On the other hand, all of the manufacturing operations and all of the plants and equipment used by the debtor were located in or near Fort Worth, Texas. The offices of the president, treasurer and assistant to the president were there. The president had resided there since 1949. The payroll for the first quarter of 1953 in Texas was over $ 200,000 and the debtor was employing 130 persons weekly in Texas at the time of filing the petition. The debtor was engaged in performing government contracts and occupied manufacturing quarters and an office furnished to it on government property. It owned machinery and equipment in Texas valued at $ 80,000. A brochure published by the debtor in 1951 or 1952 bore on the title page the legend 'Plant and Executive Offices: Eagle Mountain Lake Fort Worth Texas New York Office -- 37 W. 43rd Street.' Other material issued by debtor at that time contains similar statements. A verified answer filed in litigation and dated September 22, 1952, specifically admits an allegation that the debtor maintains its office and its principal place of business at the former Marine Air Base, Eagle Mountain Lake, Tarrant County, Texas. Correspondence as late as May 8, 1953, is in evidence on a letterhead inscribed 'Marine Aircraft Corporation Fort Worth, Texas Office of the President' and no claim has been made that there was any letterhead bearing the New York address. The corporation income tax return of the debtor for the first quarter of 1953 was filed in Texas.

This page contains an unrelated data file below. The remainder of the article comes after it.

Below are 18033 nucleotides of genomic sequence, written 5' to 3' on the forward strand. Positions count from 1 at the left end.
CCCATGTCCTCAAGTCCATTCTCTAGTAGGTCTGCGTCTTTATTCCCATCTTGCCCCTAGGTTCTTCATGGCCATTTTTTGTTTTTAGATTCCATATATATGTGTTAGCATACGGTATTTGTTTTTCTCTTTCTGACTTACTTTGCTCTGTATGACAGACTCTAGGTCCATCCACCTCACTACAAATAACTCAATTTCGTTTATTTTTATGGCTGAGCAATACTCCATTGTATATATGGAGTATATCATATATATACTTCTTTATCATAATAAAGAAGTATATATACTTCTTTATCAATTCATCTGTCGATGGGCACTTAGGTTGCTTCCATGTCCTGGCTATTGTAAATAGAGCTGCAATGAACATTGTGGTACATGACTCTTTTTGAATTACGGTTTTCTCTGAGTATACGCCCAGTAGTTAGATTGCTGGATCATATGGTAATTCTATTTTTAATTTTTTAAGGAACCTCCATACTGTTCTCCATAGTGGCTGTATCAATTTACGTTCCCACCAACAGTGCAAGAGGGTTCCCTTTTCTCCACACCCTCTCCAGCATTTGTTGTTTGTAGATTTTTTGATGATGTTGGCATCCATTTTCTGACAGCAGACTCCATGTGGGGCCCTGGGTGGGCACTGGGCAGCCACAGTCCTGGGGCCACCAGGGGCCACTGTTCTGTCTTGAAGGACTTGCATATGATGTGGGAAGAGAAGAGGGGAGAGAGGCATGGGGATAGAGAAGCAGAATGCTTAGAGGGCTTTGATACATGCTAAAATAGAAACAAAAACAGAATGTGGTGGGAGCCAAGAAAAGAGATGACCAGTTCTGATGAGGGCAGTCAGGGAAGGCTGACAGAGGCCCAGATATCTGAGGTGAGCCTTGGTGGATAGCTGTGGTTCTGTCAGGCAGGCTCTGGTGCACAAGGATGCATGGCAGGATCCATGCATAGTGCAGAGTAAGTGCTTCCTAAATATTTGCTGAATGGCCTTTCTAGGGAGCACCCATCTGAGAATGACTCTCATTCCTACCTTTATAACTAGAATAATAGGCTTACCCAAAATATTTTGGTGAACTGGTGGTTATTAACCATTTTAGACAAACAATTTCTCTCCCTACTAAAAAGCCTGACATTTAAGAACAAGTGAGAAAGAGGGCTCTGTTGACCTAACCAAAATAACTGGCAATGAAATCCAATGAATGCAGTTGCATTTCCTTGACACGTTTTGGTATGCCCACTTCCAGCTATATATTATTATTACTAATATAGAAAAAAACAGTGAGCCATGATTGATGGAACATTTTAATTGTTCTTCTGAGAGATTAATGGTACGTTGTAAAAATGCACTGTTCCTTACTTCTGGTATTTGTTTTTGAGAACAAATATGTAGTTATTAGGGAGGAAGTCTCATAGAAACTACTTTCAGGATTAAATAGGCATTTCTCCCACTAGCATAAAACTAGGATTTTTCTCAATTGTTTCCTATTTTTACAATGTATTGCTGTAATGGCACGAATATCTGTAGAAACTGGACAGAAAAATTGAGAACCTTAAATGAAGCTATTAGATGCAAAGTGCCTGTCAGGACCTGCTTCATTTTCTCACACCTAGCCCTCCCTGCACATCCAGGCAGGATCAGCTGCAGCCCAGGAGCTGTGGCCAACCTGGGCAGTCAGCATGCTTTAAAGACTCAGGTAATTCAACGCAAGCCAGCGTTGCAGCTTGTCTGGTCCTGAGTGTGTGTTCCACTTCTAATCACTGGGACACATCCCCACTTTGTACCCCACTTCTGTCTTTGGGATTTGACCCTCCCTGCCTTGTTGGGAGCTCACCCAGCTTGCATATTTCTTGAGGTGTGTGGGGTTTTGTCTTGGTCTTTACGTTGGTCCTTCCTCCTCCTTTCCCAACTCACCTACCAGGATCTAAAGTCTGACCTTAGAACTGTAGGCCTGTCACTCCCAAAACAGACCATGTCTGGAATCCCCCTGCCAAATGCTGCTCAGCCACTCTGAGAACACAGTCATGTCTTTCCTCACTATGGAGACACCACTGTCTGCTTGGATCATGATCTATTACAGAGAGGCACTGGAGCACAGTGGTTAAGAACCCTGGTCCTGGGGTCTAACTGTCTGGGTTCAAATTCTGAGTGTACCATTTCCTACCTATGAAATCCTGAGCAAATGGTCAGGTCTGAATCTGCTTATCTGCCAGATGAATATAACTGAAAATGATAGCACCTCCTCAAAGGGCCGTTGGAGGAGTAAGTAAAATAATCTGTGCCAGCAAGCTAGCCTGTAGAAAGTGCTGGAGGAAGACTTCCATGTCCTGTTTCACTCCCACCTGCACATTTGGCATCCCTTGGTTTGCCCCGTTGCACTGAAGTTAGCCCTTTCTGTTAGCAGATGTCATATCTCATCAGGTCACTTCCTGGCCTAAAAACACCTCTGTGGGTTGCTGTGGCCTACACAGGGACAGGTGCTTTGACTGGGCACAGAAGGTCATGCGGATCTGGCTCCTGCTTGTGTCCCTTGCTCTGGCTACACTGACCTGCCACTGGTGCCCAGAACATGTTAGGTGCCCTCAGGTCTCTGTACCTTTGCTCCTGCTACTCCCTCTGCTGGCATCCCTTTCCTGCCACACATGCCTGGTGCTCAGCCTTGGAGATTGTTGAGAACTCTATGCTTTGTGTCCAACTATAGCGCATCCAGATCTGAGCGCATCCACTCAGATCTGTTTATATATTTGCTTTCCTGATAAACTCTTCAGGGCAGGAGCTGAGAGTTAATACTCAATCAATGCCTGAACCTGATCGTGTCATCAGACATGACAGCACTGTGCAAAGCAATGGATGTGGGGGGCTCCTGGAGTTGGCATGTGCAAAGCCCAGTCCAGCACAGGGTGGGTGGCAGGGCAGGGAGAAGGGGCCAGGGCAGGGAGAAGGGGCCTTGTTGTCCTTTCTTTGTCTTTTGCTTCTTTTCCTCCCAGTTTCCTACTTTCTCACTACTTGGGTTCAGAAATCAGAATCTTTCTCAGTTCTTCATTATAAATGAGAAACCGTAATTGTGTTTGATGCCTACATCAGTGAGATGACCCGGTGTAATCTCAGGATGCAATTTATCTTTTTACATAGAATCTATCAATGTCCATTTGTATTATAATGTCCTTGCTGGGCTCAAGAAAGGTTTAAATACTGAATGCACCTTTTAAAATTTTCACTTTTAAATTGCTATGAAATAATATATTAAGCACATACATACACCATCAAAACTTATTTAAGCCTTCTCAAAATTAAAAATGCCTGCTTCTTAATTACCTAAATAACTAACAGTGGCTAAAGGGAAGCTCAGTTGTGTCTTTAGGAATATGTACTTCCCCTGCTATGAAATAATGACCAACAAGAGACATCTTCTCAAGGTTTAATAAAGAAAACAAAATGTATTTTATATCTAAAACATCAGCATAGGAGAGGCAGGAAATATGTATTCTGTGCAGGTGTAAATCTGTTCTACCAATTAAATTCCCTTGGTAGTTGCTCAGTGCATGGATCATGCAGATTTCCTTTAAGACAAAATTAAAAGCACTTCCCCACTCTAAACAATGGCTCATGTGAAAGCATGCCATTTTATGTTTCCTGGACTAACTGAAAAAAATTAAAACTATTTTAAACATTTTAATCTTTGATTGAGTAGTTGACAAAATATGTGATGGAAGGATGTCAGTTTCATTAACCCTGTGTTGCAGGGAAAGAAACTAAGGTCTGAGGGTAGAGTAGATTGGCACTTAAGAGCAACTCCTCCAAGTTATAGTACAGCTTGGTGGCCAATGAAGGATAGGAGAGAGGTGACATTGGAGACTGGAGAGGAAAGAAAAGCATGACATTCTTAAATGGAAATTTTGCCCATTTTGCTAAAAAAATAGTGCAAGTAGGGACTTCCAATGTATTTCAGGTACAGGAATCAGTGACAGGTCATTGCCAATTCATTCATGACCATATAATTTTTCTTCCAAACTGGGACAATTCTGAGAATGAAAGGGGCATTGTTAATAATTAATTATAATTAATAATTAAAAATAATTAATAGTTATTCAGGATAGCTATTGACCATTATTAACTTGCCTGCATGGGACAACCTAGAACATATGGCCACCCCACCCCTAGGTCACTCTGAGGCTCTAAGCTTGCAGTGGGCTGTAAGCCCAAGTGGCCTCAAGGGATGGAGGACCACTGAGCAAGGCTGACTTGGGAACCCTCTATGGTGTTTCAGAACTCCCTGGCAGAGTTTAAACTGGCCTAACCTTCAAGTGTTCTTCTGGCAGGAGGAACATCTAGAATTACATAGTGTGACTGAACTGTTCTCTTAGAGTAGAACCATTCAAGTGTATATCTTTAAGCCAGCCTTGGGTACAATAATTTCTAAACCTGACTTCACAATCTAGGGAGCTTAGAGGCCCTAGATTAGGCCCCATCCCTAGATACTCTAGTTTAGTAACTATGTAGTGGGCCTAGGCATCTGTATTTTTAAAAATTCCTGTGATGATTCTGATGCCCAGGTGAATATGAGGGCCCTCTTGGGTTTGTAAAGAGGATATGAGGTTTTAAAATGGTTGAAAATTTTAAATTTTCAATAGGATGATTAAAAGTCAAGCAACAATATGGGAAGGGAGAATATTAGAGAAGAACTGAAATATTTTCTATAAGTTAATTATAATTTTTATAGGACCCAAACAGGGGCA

The evidence leads me to the conclusion that the principal office of the debtor for the six months prior to the filing of the petition was in Tarrant County, Texas.

 The debtor seeks to support the jurisdiction of this court by the claim that it had its principal assets in this district during the six-months period.

 This claim is based mainly on the rule of law that intangibles have their situs at the domicile of the owner. I do not think that that fiction of the law ought to be permitted to satisfy the words of section 128. See Wheeling Steel Corp. v. Fox, 298 U.S. 193, 56 S. Ct. 773, 80 L. Ed. 1143. It will be recalled that Congress deliberately eliminated domicile itself as a ground for jurisdiction and to apply the fiction that intangibles have their situs at the domicile of the corporation would, in many cases, restore that ground. When domicile itself is not a ground for jurisdiction one must point to very clear words in the statute to show, for example, that a Delaware corporation which has its principal office and its plant in New York may go under chapter ten in Delaware just because the value of its securities in a safe deposit box in New Jersey exceeds the value of its plant.

 The debtor points out that letters patent carried on its books at $ 75,000 have been actually located in New York. Even if the location of the evidence of the intangible property were determinative, however, ...